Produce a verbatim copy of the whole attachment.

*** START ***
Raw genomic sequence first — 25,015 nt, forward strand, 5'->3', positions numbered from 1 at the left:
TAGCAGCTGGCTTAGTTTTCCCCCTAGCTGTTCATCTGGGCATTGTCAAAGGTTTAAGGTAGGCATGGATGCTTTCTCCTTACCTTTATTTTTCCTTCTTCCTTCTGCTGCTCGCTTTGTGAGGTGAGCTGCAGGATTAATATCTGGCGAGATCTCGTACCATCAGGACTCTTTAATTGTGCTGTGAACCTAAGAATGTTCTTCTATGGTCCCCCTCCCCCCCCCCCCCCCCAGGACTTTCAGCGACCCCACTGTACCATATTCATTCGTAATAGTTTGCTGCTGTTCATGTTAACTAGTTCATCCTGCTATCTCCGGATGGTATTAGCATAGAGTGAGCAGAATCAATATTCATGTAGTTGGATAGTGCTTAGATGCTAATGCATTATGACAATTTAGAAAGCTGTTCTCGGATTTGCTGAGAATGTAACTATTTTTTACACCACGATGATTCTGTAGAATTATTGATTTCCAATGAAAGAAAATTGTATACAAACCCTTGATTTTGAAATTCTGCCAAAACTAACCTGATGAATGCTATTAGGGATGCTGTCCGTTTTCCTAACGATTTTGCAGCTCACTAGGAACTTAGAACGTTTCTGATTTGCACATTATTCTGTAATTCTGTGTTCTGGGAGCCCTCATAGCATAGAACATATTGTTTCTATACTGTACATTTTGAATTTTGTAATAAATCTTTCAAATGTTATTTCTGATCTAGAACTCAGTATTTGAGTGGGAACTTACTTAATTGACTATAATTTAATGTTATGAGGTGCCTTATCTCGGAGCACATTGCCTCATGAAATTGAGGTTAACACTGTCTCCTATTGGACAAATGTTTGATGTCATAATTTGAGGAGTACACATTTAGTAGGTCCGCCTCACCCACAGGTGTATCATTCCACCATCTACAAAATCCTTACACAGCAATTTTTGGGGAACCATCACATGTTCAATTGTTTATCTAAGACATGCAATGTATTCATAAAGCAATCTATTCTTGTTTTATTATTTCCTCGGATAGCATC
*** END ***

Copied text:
Raw genomic sequence first — 25,015 nt, forward strand, 5'->3', positions numbered from 1 at the left:
TAGCAGCTGGCTTAGTTTTCCCCCTAGCTGTTCATCTGGGCATTGTCAAAGGTTTAAGGTAGGCATGGATGCTTTCTCCTTACCTTTATTTTTCCTTCTTCCTTCTGCTGCTCGCTTTGTGAGGTGAGCTGCAGGATTAATATCTGGCGAGATCTCGTACCATCAGGACTCTTTAATTGTGCTGTGAACCTAAGAATGTTCTTCTATGGTCCCCCTCCCCCCCCCCCCCCCCAGGACTTTCAGCGACCCCACTGTACCATATTCATTCGTAATAGTTTGCTGCTGTTCATGTTAACTAGTTCATCCTGCTATCTCCGGATGGTATTAGCATAGAGTGAGCAGAATCAATATTCATGTAGTTGGATAGTGCTTAGATGCTAATGCATTATGACAATTTAGAAAGCTGTTCTCGGATTTGCTGAGAATGTAACTATTTTTTACACCACGATGATTCTGTAGAATTATTGATTTCCAATGAAAGAAAATTGTATACAAACCCTTGATTTTGAAATTCTGCCAAAACTAACCTGATGAATGCTATTAGGGATGCTGTCCGTTTTCCTAACGATTTTGCAGCTCACTAGGAACTTAGAACGTTTCTGATTTGCACATTATTCTGTAATTCTGTGTTCTGGGAGCCCTCATAGCATAGAACATATTGTTTCTATACTGTACATTTTGAATTTTGTAATAAATCTTTCAAATGTTATTTCTGATCTAGAACTCAGTATTTGAGTGGGAACTTACTTAATTGACTATAATTTAATGTTATGAGGTGCCTTATCTCGGAGCACATTGCCTCATGAAATTGAGGTTAACACTGTCTCCTATTGGACAAATGTTTGATGTCATAATTTGAGGAGTACACATTTAGTAGGTCCGCCTCACCCACAGGTGTATCATTCCACCATCTACAAAATCCTTACACAGCAATTTTTGGGGAACCATCACATGTTCAATTGTTTATCTAAGACATGCAATGTATTCATAAAGCAATCTATTCTTGTTTTATTATTTCCTCGGATAGCATC